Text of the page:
Public health experts have been trying to gauge how bad the coronavirus outbreak will get, and whether it will become a full-blown pandemic, by calculating the pathogen's reproduction rate.
And according to a recent report by U.S.-based investment bank JP Morgan Chase, South Korea's coronavirus epidemic has not yet reached its peak.
Taking the speed of secondary infections in China into account , the bank predicted that the epidemic could reach its climax in Korea around March 20th and said there could be as many as ten thousand confirmed cases.
The bank supposed three percent of the 2.4 million people living in Daegu had been exposed to the virus.
Daegu is where more than 80 percent of the total confirmed cases have occurred in Korea.
However, the South Korean health authorities said it's too early to make such assumptions.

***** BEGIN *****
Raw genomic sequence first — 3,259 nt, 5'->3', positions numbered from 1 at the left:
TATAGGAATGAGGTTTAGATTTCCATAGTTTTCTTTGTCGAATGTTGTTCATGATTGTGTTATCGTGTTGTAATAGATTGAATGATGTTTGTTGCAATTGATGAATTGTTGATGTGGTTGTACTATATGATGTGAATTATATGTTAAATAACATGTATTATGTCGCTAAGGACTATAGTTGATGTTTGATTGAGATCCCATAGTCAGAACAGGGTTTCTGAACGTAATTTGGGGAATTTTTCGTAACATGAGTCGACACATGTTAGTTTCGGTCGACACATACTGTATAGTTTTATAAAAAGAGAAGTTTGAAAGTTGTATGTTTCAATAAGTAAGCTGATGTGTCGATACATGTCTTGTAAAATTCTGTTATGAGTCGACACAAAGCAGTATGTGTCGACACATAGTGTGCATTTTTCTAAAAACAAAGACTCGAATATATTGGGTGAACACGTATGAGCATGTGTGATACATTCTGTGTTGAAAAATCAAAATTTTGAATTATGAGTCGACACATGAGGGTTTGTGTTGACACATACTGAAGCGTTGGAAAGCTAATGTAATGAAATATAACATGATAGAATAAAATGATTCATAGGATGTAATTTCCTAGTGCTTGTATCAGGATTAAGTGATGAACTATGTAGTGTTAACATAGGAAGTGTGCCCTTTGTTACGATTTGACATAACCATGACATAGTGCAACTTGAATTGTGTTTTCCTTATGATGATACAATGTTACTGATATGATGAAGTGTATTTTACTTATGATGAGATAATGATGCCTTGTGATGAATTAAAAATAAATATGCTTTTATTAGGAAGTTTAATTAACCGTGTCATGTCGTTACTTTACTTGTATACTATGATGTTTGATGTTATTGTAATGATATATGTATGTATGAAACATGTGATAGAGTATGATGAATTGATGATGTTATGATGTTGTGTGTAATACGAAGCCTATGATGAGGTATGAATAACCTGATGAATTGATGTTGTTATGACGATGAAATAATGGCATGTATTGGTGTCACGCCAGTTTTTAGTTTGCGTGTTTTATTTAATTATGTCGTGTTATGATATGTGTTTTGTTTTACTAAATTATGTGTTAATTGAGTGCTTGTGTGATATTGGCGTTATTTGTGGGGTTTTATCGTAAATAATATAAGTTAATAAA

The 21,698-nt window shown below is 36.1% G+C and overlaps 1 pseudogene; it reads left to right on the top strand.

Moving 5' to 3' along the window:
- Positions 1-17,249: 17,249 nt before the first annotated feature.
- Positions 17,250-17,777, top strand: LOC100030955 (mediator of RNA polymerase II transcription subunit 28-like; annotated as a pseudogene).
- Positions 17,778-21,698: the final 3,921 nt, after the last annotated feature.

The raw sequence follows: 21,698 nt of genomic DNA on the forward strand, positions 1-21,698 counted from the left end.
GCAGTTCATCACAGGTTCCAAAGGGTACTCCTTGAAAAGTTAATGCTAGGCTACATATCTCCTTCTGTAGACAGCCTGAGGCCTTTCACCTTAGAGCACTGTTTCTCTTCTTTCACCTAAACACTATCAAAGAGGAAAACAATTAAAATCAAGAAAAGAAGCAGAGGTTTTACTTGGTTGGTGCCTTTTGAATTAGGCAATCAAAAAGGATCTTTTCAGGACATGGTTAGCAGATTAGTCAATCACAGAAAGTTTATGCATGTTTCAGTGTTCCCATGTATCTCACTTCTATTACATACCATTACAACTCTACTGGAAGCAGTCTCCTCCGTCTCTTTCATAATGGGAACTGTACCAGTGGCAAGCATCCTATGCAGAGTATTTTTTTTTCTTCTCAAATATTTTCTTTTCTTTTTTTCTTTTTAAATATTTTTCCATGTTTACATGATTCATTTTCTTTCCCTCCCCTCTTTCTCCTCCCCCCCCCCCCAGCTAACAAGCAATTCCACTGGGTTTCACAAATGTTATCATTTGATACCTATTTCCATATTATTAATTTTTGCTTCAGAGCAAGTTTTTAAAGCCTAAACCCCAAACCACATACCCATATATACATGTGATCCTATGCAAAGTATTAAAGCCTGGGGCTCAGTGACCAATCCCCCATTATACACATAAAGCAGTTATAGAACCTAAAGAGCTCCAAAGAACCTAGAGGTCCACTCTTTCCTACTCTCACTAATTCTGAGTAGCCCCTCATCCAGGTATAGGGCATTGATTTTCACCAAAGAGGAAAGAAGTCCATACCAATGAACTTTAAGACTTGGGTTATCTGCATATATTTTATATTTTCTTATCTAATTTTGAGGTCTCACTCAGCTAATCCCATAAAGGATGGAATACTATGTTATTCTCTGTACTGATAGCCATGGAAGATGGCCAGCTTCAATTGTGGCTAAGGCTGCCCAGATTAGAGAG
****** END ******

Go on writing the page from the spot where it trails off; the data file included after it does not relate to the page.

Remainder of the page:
Vice health minister Kim Gang-lip said at a briefing on Wednesday that more thorough statistical analysis needs to be done on the spread of the virus.
Meanwhile, some say the virus will ultimately become uncontainable.
In an article by the Atlantic,Harvard epidemiologist Marc Lipsitch said the coronavirus will be a global pandemic, with 40 to 70 percent of the world's population likely to be infected this year.
But he clarified that by saying many of those people won't have severe illnesses or even show symptoms at all, which is already reportedly the case for many people who have tested positive for the coronavirus.
In that way, it could have similarities with influenza, which is often life-threatening to elderly people or those with chronic health conditions, but causes no symptoms at all in around 14 percent of cases.
This is leading to an emerging consensus that the outbreak will eventually morph into a new seasonal disease, which The Atlantic says could one day turn the "cold and flu season" into the "cold and flu and COVID-19 season."
Choi Jeong-yoon, Arirang News.